In this scenario the backup call happens during local commit phase(2nd phase). That means that if the local prepare fails, no remote data is being sent to the remote backup. Synchronous local cluster with sync backup

In this case there are two backup calls:

  • during prepare a message is sent across containing all the modifications that happened within this transaction
  • if the remote backup cache is transactional then a transaction is started remotely and all these modifications are being written within this transaction’s scope. The transaction is not committed yet (see below)
  • if the remote backup cache is not transactional, then the changes are applied remotely
  • during the commit/rollback, a commit/rollback message is sent across
  • if the remote backups cache is transactional then the transaction started at the previous phase is committed/rolled back
  • if the remote backup is not transactional then this call is ignored

Both the local and the backup call(if the "backupFailurePolicy" is set to "FAIL") can veto transaction’s prepare outcome Asynchronous local cluster

In the case of asynchronous local clusters, the backup data is sent during the commit phase. If the backup call fails and the "backupFailurePolicy" is set to "FAIL" then the user is notified through an exception.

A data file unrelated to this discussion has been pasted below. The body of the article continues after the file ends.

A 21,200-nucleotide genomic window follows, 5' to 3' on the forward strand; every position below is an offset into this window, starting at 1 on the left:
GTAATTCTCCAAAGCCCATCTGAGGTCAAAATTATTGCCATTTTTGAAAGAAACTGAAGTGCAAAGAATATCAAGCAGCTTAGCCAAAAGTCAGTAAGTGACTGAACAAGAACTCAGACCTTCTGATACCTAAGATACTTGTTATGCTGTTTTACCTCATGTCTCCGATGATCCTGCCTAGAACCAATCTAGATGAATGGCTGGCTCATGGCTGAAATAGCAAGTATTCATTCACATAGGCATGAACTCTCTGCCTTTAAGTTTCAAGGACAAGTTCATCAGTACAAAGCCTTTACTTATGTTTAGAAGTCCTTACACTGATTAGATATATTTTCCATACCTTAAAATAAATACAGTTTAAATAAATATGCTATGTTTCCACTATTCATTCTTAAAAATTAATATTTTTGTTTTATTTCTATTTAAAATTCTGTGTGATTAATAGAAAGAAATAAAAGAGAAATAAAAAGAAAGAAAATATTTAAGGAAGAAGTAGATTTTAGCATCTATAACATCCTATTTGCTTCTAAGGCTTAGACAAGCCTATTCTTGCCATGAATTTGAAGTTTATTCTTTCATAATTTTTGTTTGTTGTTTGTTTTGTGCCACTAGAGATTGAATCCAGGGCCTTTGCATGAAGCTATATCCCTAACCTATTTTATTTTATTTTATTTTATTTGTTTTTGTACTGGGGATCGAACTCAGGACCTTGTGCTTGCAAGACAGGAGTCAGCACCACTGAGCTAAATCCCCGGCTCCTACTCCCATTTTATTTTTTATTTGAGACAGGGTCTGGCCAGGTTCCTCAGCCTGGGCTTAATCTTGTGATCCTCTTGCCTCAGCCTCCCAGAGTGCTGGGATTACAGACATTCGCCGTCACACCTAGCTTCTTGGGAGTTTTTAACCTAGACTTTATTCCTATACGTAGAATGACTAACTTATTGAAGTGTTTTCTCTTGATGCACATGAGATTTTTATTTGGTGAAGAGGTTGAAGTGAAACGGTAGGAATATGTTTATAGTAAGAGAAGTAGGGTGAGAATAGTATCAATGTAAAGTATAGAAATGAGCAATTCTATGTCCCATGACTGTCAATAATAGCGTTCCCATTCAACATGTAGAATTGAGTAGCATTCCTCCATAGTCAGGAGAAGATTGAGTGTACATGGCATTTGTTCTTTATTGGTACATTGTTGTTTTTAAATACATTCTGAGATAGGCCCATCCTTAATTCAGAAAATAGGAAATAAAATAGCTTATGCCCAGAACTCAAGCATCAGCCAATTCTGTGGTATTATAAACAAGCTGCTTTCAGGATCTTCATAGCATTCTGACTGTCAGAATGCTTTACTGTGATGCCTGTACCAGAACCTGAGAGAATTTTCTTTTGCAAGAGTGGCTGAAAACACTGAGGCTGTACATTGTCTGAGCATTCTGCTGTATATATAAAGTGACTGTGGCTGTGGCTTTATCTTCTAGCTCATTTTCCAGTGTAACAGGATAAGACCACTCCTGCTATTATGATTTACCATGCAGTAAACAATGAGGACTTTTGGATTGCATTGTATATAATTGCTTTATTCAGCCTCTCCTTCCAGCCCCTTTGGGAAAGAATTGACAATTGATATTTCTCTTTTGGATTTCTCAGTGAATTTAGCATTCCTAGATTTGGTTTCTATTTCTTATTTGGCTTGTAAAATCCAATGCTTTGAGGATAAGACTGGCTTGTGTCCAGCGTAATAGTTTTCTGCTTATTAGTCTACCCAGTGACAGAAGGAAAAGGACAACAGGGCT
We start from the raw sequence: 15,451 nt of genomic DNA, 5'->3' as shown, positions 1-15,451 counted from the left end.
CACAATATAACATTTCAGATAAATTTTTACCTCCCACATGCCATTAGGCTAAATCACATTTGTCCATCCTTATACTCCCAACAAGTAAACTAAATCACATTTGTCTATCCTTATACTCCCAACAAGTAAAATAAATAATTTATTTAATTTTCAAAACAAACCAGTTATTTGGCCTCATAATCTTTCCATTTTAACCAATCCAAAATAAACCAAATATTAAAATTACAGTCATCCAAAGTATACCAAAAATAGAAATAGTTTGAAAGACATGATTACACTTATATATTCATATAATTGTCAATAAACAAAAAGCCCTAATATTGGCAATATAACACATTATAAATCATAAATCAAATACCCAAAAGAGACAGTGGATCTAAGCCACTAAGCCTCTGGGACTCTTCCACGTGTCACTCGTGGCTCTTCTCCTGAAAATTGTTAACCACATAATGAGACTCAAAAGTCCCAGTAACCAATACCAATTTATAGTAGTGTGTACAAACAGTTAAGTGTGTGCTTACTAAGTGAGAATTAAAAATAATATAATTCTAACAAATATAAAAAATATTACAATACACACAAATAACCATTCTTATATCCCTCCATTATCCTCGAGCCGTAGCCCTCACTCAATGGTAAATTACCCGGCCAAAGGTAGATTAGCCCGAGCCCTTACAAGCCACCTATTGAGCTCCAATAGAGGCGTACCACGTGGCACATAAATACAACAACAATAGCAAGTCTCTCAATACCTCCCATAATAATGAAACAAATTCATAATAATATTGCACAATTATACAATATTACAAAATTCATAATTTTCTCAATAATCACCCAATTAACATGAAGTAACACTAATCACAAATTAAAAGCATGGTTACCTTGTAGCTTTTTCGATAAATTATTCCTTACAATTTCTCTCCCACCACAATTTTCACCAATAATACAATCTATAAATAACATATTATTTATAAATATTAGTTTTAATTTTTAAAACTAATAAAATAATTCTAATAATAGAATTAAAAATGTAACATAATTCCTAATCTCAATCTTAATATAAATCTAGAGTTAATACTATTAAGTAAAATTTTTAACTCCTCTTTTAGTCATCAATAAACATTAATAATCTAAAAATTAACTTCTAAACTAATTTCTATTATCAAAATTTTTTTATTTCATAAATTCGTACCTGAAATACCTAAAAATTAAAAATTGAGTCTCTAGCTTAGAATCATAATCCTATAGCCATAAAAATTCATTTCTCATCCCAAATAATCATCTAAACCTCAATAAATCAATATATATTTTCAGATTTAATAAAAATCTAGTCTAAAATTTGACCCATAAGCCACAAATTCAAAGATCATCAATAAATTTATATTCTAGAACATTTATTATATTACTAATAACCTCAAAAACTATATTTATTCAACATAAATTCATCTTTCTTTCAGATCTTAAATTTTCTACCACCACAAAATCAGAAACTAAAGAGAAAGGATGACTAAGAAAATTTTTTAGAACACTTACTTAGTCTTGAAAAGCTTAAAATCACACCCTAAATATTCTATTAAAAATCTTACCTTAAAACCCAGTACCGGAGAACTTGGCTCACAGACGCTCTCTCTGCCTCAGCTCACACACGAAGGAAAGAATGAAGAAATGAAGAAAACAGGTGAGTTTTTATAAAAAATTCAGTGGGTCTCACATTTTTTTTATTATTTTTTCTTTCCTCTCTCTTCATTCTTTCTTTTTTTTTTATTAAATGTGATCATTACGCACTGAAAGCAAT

25.2.3. Replication of expired cache entries across sites

You can configure Red Hat Data Grid to expire entries, which controls the amount of time entries remain in the cache.

  • lifespan expiration is suitable for cross-site replication because entries expire without the need for Red Hat Data Grid to determine if the entries have expired in clusters on other sites.
  • max-idle expiration does not work with cross-site replication because Red Hat Data Grid cannot determine if cache entries have reached the idle timeout in clusters on other sites.

25.2.4. Deadlocks and Conflicting Entries

In active/active configurations, concurrent writes to the same key results in deadlocks or conflicts.

Active/active configurations are those in which both the local and the backup sites replicate data to each other. For example, "SiteA" backs up to "SiteB" and "SiteB" also backs up to "SiteA".

In synchronous mode (SYNC), concurrent writes result in deadlocks because both sites lock the same key in different orders. To resolve deadlocks, client applications must wait until the locks time out.